Clay pot cooking is a great way to mix things up in the kitchen. These beautiful vessels, dating back to the beginnings of civilization, work as both cooking and serving dishes. Flavors meld to create full and dynamic stews, roasts, and other great foods.
Types of Clay
- Earthenware – a general term to mean clay that is baked.
- Terracotta – translates from Italian to mean, “baked earth.” Brownish-red in color, this type of clay is traditionally left unglazed.
- Stoneware – clay that has been fired at a higher temperature, making it stronger than earthenware.
Shapes and Uses
There are many shapes and sizes of pots with different intended uses. Here are two unique clay pot examples:
The Chicken Brick – a large, unglazed terracotta pot with a high, domed lid. Intended mainly for poultry, chickens, guinea fowl, or ducks can be slow roasted either whole or in segments. There is no need for the addition of any liquids, though onions and herbs often make for a fantastic flavor and aroma.
The Tagine – Originating in North Africa, this clay pot is glazed, with a shallow base and a tall conical lid with a hole at the top for steam to escape. Ideal for stews.
Before we begin…
Just like cast iron, all unglazed clay pots must be seasoned and prepared before use.
- Soak clay pots in water for about 20 minutes before every use. The porous nature of the clay will absorb moisture and release it slowly while cooking, ensuring that your recipes come out tender and moist every time.
- Since clay is such a porous material, it is recommended to devote one clay pot exclusively to savory or sweet dishes.
It’s Oven Time
- To prevent cracking, unglazed clay pots must always be gradually introduced to heat.
- DO NOT preheat your oven. Place the pot in a cold oven and allow the temperature to rise gradually to the desired degree.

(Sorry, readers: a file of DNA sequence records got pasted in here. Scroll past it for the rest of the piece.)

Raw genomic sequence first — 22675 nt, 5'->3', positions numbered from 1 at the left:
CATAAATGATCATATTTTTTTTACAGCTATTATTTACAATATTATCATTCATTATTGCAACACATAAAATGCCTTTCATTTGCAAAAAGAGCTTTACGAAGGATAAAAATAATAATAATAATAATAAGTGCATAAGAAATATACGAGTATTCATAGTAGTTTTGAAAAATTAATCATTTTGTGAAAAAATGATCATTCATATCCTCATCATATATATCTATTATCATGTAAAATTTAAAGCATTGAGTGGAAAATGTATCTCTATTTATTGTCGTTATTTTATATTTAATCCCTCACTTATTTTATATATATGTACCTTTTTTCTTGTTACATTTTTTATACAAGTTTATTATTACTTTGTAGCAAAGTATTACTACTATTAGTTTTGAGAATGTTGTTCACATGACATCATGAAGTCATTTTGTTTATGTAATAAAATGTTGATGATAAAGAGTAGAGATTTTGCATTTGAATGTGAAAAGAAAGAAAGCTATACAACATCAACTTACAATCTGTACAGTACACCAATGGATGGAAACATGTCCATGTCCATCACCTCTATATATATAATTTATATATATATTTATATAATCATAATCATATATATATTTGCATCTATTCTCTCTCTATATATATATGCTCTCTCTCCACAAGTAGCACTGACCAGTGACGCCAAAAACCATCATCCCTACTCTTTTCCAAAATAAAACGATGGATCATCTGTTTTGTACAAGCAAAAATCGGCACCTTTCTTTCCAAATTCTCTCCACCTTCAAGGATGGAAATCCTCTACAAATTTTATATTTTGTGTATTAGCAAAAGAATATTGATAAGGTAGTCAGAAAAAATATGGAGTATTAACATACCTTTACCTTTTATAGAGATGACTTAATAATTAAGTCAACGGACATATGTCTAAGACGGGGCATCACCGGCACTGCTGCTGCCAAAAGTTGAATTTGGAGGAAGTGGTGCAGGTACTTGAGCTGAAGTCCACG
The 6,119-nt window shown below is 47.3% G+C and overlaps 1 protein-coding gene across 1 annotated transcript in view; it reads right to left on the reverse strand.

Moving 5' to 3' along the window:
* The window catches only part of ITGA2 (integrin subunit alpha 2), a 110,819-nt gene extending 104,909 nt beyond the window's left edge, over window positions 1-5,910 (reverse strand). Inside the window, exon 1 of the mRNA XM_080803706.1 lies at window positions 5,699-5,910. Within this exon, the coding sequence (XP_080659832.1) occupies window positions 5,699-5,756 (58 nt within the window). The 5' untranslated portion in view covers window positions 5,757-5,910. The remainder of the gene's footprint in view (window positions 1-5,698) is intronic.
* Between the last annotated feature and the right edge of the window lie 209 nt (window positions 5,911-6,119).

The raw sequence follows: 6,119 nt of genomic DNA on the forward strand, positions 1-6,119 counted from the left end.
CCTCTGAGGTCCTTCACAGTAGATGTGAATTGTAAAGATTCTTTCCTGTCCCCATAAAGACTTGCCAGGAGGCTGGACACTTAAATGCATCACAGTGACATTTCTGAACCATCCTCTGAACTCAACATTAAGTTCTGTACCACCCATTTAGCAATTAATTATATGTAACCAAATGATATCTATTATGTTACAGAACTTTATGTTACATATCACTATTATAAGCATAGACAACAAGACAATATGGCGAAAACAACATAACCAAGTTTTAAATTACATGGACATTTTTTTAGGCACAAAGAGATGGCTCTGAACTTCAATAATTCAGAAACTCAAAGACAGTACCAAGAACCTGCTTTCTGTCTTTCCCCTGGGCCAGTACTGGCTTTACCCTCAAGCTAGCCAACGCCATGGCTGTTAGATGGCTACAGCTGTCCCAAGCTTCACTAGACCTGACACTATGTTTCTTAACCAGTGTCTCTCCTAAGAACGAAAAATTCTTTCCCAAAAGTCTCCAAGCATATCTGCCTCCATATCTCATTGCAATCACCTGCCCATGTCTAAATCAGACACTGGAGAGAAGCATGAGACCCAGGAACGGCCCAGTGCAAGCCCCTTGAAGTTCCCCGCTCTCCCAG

- Similarly, it’s never a good idea to add boiling liquids to a cold clay pot, as the sudden change in temperature could cause cracks.
- A soft-bristled brush and hot water are all you need to clean up.
- Again, as is true with cast iron, detergents and harsh soaps will strip the seasoning and are not recommended.
- For tough, baked-on bits, soak the pot overnight in a mixture of hot water and baking soda. This is a good trick for eliminating lingering smells and flavors that may have baked into the pores of the clay.
Clay Pot Chicken Recipe for Your Tagine
First-time tagine seasoning instructions:
- Heat in 325° oven for 10 minutes
- Remove, rub with olive oil and return to oven for 20 minutes
- Remove, cool and immerse in water for 20 minutes
Chicken with Apricot and Almonds
- 4 boneless chicken breasts, thighs, legs, or combination
- 1 medium onion chopped
- 3 garlic cloves, finely chopped
- 4 tablespoons of chopped fresh cilantro or parsley
- ½ cup dried apricots (Cranberries, raisins, or pears can be used as well.)
- 1/3 cup whole almonds
- ½ teaspoon each of cinnamon, turmeric, and black pepper
- 1 teaspoon each of salt and ground ginger
- ¼ cup olive oil
- 1 ½ cups water
- 2 tablespoons honey
- 1 cinnamon stick
In a bowl, mix chicken with spices and 1 tablespoon of olive oil. Place the onions and chicken in the tagine and mix thoroughly. Add ½ cup of water along with parsley and cilantro. Place in the oven and raise temperature to 350 degrees. Let bake for 45 minutes,
In separate pan, mix 1 cup of water, honey, cinnamon stick and apricots. Bring to a boil, reduce heat and simmer until apricots are tender—about 15 minutes or until sauce is a syrupy consistency, or until chicken is thoroughly cooked.
While apricots are cooking, toast the almonds in a pan with olive oil until golden. Remove from pan and transfer to paper towel. When chicken is ready, add the honey mixture and serve with toasted almonds. Add a squeeze of lemon on top if desired.
Click here for another great tagine story!
The Etched Lombok Tagine and Cinnamon Branch Spoon Rest come from the Lombok Pottery Center artisan group in Indonesia. Pictured below are artisans and staff from Lombok Pottery with two Ten Thousand Villages buyers.